It is quite common for yogis, particularly women, to develop wrist pain and numbness or tingling in the whole hand or individual fingers, either when they are doing arm balances or Chaturanga or at night if they sleep with arms raised above the head although these sensations subside if the arm is placed alongside the body. Such symptoms should be taken very seriously if the numbness becomes constant because nerve compression causes weakness or even paralysis of the muscles in the hands.
Clear-cut medical diagnosis of nerve compression symptoms is often difficult and controversial. Wrist pain is frequently diagnosed as Carpal tunnel syndrome (Median nerve compression); however, nerve compression and pain caused by yoga originates in postural problems and imbalance in the muscles of the arm, neck or shoulders, not just the wrists.
Although it’s commonly taught that good alignment prevents shoulder problems, no amount of perfect alignment can prevent muscle imbalances developing over time if a yoga practice is treated as body conditioning and biased towards poses that strengthen the chest and abdominal muscles, especially if yoga asana practice is the sole form of exercise.
There are a number of different nerves in the arms and the location of the tingling sensations or pain in the fingers or hand will identify which nerve is being compressed. Diagnosis and treatment of crushed nerves is complicated because nerves can be compressed at different or even multiple places in the arms, neck or shoulders – these are sometimes referred to as double or treble crush syndromes.
Surgery is often recommended to free trapped nerves but doesn’t necessarily help because the muscular conditions that created the trapped nerve will remain and be perpetuated by continuing with a yoga practice that caused it in the first place. Muscle release techniques and massage tends to give temporary relief and sometimes makes symptoms worse, for the same reason. Nerve compression can be resolved without surgery by consulting with a Biokineticist who can prescribe appropriate exercises and stretches.
Below are common types of nerve compression that occur in yoga, besides Carpal tunnel syndrome:
Ulnar nerve compression causes tingling or numbness in the last two fingers and outer edge of the hand and is commonly the result of bad posture: Yogis can develop very round shoulders, a forward-tilting pelvis and a forward head position from doing abdominal crunching exercises, particularly those designed to strengthen the Psoas muscle. Tension in the shoulder girdle translates into tension in the arm muscles and elbows, and abnormal pressure on the wrists. The main sites of compression are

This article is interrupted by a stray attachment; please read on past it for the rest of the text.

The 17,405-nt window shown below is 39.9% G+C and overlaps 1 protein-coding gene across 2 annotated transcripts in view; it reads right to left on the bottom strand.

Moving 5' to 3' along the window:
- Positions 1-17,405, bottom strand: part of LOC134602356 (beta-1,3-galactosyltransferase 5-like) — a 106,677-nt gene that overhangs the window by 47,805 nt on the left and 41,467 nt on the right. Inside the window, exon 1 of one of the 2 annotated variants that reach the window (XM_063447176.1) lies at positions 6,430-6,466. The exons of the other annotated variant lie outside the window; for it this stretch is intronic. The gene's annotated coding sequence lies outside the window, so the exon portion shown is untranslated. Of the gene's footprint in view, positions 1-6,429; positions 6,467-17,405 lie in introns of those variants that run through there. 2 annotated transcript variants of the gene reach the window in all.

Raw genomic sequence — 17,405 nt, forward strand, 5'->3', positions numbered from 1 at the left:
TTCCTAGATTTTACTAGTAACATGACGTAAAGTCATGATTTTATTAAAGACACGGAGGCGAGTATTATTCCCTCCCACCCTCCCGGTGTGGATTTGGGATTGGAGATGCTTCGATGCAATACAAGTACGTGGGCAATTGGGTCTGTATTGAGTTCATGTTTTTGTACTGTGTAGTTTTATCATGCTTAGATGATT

- The fascia at the back of the elbow (Cubital tunnel syndrome) can be caused by keeping the elbows in a bent position as in Chaturanga or arm balances. The shortened, tight Bicep that results pulls on the scapula and causes tension in the Triceps and surrounding fascia at the back of the elbow, trapping the nerve
- At the wrists (Guyon’s canal syndrome), from constant pressure of the hands against hard surfaces: when yogis spend too much time on their wrists.
Thoracic outlet syndrome is compression of nerves and blood vessels at the neck, common in people with elevated Scapulae (tight upper Trapezius and Levator Scapulae) and tight neck muscles – especially the Scalenes – and is considered to be a cause of winging shoulder blades. Ashtangis often develop winging shoulder-blades without having nerve compression and need to retrain shoulder function: mainly the Serratus Anterior muscle. Abdominal exercise is also a contributing factor: crunching exercise strengthens the neck in an abnormal forward position, makes the Sternocleidomastoid muscles tight and causes general tension in the muscles of the neck and upper Trapezius.
Stretching the neck in all directions usually relieves thoracic nerve compression, but stretching the front and back of the neck happens in yoga in Halasana (Plough), Matsyasana (Fish) or Salamba Sarvangasana (Shoulderstand). People who can’t perform these poses because of vertebrae-related problems should consult a physiotherapist or similar for alternative stretches. Bear in mind that these poses stretch the front and back of the neck, not the sides. Stretching the neck while seated to the sides at 45 and 90 degree angles is very important for lengthening the Scalenes and Upper Trapezius and should be included in every class.